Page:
Grade: C-

One supposes Zoe Cassavetes’ debut film is supposed to be a romantic comedy, but it’s neither very romantic nor particularly funny. Or you might consider it a character study, but for the fact that it doesn’t have much character. “Broken English” is limp little piece about a thirtysomething woman searching for love that’s heretofore eluded her. And its attraction will probably elude you.

Parker Posey, the darling of independent film (and she’s starred in plenty of awful ones), plays Nora Wilder, a sad-faced, unattached “guest relations specialist” at a New York hotel who envies the supposedly perfect marriage of her best friend Audrey (Drea de Matteo) to a man (Tim Guinee) who clearly worships her. At the couple’s anniversary, her thoughtless mother (played by her real-life mom, Gena Rowlands, doing a poor Lauren Bacall imitation) bemoans her daughter’s failure to find a beau, which sends poor Nora into a deeper funk. To make matters worse, her date with a hotel guest, a “cool” actor (Justin Theroux) proves a one-night bust despite her hopes.

After thirty minutes of this single-girl blues stuff—the only usual sitcom scene we’re spared is the one in which Nora sits depressed in front of a TV, eating ice cream straight out of the pint carton with a spoon—she goes to a party thrown by a geeky co-worker and meets a free-spirited French fellow named Julien (Melvil Poupaud), with whom she hits it off. For the next half-hour we watch them talk and talk some more in the fashion of bad Gallic movies until he has to return home, leaving Nora more depressed than ever.

But our heroine wakes up and decides to follow him to Paris, which she does accompanied by Audrey, who—surprise, surprise!—is actually dissatisfied with her marriage, contrary to appearances. But Nora has lost Julien’s phone number (!) and can’t find him. Instead she talks some more with a few French guys she meets during her search—three of them in a coffee shop who discourse on their difficulties with girls, and an older man in a bar who sagely informs her that before she can find love with another, she must learn to love herself. And then she prepares to go home, wiser perhaps but sadder too, until on the ride to the airport whom should she run into but…well, you know.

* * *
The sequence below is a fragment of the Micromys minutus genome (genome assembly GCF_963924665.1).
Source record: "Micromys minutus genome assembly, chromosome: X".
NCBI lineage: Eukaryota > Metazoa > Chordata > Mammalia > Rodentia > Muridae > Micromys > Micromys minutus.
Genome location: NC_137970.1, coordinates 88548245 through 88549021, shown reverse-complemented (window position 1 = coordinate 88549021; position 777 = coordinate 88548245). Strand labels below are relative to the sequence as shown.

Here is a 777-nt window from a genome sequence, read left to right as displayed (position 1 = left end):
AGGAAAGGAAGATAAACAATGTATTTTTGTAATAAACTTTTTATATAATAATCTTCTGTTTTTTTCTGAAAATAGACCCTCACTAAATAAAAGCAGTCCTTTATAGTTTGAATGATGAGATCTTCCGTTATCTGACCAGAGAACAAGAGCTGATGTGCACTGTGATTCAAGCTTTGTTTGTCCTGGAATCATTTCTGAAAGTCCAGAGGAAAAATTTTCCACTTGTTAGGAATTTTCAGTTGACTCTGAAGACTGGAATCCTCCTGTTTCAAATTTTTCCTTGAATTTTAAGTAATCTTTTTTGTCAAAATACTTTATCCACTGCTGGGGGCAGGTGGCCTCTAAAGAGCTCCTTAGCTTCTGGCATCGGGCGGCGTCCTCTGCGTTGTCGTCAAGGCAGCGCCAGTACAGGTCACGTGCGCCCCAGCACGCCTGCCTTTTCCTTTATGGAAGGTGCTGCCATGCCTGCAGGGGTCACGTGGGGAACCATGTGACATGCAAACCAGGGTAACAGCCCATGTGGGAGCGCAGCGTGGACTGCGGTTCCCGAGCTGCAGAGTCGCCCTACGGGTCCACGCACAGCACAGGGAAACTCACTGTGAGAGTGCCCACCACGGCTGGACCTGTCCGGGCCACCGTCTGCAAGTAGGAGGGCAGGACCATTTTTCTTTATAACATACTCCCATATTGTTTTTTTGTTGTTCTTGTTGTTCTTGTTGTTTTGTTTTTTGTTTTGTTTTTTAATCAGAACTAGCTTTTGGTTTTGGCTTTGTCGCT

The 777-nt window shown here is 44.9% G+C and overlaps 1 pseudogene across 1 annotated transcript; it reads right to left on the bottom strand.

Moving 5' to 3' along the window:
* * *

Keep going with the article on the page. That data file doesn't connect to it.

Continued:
This is utter puffery of the sort you might tolerate in a cable-ready dramedy series but is woefully out of its element on the big screen. It certainly isn’t helped by Posey’s mannered, irritating performance (or maybe it’s just that the character is irritating and Posey embodies her all too well), by Poupaud’s strenuous effort to be charming, by de Matteo’s pouty turn, by Theroux’s failed imitation of a big screen star, or by Rowland’s effort to play the pushy mama. (Cameos by people like Peter Bogdanovich and Roy Thinnes don’t add much, either.) The threadbare production gives it all a grainy look that makes it hard even to enjoy the Parisian locations.

Whatever the title is supposed to mean is, shall we say, “Lost in Translation,” a film whose seriocomic tone this one seems to be aiming at but misses by a mile. In view of the movies made by both Zoe and her brother Nick, perhaps we should conclude that their late father John’s directorial talent may have skipped at least one generation.